The Department may perform site inspections and/or monitoring to ensure project success.

Deliverables include: Signed 10-year landowner Conservation Contract(s) with operation and maintenance requirements; data collected; pre and post project installation photographs; and summary of education activities and publicity/promotion of Healthy Lakes initiative, if applicable.

Special conditions: Project management and technical assistance costs cannot exceed 10% of the state share of the grant award; this does not include implementation labor. Water regulation and/or county zoning permits must be issued before construction, and all regulatory requirements apply. The Healthy Lakes logo should be used for promotion and publicity and DNR recognized as a funding source.

This scope summarizes the scope in the grant application and attachments and does not supersede those application tasks/deliverables.


Grant Details
Lake Protection Grant
Date
9/1/1995
Waters Involved
Bass Lake
Status
Complete

St. Croix County: Lco-Bass Lake Ordinance Enhansement - County Zoning Position: St. Croix County proposes to hire a half time staff person for five years who will be located in the County Zoning office and will perform the following zoning ordinance enhancement activities for the Bass Lake area:

1. Review and revise permits and other data gathering forms.
2. Review and revise permit issuance procedures.
3. Develop septic certification procedures for home additiond and improvements.
4. Assist the County/townships with developing and implementing tasks 1 - 3.
5. Assist the developing and implementing inspection and enforcement procedures; assist county and townships with implementation.
6. Assist the townships in improving record keeping methods in relation to land ownership changes and property development.
7. Identify and implement training needed for town and county regulators.
8. Assist with bringing sites with zoning violations into compliance with shoreland zoning regulations.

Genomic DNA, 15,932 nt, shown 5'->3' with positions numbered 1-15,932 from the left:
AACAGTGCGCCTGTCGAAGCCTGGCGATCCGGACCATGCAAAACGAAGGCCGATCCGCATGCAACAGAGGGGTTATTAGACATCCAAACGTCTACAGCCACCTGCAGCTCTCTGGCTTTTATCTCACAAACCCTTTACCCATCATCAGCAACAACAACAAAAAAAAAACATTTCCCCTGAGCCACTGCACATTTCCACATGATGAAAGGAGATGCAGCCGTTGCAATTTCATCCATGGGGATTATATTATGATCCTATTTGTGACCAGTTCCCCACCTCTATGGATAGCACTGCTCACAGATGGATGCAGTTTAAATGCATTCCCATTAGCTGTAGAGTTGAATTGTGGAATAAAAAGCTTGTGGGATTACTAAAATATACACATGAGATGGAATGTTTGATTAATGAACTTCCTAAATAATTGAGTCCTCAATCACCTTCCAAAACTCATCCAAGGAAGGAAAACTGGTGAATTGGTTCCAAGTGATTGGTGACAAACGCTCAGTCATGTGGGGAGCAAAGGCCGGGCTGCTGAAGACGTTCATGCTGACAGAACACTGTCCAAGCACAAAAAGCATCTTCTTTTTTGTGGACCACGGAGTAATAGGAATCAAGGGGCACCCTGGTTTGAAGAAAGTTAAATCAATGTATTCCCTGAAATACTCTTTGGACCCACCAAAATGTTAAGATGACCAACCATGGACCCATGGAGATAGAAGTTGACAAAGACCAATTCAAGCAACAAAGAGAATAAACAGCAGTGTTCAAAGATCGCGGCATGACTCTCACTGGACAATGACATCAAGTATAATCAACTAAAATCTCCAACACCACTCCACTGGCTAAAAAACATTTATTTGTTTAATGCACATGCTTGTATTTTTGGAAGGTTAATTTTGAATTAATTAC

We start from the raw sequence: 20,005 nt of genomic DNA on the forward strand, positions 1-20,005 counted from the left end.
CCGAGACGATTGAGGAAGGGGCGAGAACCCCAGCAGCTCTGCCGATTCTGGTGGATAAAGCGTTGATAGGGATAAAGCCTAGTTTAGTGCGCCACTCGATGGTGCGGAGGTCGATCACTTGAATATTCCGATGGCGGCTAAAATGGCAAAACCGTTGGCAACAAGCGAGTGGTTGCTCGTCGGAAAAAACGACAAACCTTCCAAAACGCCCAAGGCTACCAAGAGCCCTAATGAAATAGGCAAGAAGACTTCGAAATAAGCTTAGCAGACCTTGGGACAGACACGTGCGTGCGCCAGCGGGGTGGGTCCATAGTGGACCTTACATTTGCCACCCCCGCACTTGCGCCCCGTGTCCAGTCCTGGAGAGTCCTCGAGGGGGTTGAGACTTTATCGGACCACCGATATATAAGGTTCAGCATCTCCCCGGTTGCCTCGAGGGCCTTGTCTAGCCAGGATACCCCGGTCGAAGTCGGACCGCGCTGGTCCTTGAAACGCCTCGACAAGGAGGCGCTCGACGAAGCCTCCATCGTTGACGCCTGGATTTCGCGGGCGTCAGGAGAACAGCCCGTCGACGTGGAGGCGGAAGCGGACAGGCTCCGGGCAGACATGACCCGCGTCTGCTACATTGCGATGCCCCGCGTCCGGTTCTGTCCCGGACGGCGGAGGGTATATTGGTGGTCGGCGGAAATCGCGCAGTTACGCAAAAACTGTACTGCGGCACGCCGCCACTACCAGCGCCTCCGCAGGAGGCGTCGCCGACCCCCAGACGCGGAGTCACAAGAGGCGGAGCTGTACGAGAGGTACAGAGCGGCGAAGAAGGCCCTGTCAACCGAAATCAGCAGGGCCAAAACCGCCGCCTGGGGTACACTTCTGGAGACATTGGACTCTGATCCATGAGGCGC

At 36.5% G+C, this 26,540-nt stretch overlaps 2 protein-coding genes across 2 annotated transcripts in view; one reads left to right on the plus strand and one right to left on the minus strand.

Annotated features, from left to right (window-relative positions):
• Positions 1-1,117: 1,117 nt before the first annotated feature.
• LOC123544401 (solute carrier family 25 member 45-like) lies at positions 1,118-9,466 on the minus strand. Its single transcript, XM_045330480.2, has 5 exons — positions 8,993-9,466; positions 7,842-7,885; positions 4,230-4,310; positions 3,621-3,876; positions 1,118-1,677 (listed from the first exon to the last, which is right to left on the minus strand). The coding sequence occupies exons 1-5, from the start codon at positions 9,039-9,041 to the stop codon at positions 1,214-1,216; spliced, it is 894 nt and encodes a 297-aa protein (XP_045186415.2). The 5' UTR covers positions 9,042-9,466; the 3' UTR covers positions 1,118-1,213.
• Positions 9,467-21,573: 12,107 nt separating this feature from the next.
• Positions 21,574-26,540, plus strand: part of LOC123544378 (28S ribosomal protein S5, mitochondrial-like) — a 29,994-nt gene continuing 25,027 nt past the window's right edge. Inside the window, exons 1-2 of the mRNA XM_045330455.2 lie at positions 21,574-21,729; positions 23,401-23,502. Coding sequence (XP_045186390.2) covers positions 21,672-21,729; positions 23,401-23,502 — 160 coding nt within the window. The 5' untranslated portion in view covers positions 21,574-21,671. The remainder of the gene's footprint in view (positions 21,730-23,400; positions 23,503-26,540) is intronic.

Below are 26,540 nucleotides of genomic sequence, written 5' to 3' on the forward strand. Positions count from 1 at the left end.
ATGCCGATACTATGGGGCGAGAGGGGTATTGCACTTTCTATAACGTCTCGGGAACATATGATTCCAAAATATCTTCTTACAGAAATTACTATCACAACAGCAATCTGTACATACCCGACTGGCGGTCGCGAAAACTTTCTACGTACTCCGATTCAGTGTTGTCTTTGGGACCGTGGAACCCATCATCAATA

9. Assist in implementing recommendations that follow from the septic plume groundwater study.


Grant Details
Lake Protection Grant
Date
4/15/2017
Waters Involved
Bass Lake
Status
Complete

Bass Lake Rehabilitation District: Lmi-Bass Lake Management Plan Implementation: : Bass Lake Management District is sponsoring a Lake Management Planning Implementation project aimed at reducing phosphorus loads and protecting and improving diverse aquatic life through shoreland restoration projects and BMP installations.

Project activities include: Conduct site analysis and design for storm water runoff management, fisheries, and shoreland restoration practices. Provide technical assistance to develop designs and how-to information (DIY and/or landscapers). Establish and install BMP at demonstration sites. Promote installation of shoreland best management practices using demonstration sites as examples. Install 40 fish cribs.

Project deliverables: All data collected, a list and map of demonstration sites and fish cribs, before and after photos of restoration sites, individual site analysis reports, all outreach and event materials, agendas and minutes from advisory committee meetings.

Special conditions: WDNR Lakes Management Coordinator will be provided with an electronic (pdf or word) copy of all data and maps from the project. This scope summarizes the project detail provided in the application and does not negate tasks/deliverables described therein. Data, records, and reports, including GIS-based maps, and digital images, must be submitted to the Department in a format specified by the regional Lakes Coordinator.


Grant Details
Lake Protection Grant
Date
4/15/2017
Waters Involved
Beaver Dam Lake
Status
Complete

Beaver Dam Lake Management District: Hlk-Beaver Dam Lake Fish Stick Project: Partnering with property owners, the applicant is sponsoring a grant to implement water quality and habitat best practices from Wisconsin\2019s Healthy Lakes Implementation Plan. Best practices, including fish sticks, 350 sq. ft. native plantings, diversions, rock infiltration, and/or rain gardens, will be designed and installed according to the Healthy Lakes fact sheets, technical guidance and grant application.

All funded best practices require contracts that must remain in place for 10 years and include the minimum operation and maintenance requirements described in grant condition #16 at the end of this agreement. If the landowner is the grant sponsor this Lake Protection Grant Agreement serves as the contract. If the best practice(s) will be implemented on land other than the sponsor\2019s, a Conservation Contract between the sponsor and landowner describing the 10-year contract period, minimum operation and maintenance details, and data to be collected is required.

The Department may perform site inspections and/or monitoring to ensure project success.

Deliverables include: Signed 10-year landowner Conservation Contract(s) with operation and maintenance requirements; data collected; pre and post project installation photographs; and summary of education activities and publicity/promotion of Healthy Lakes initiative, if applicable.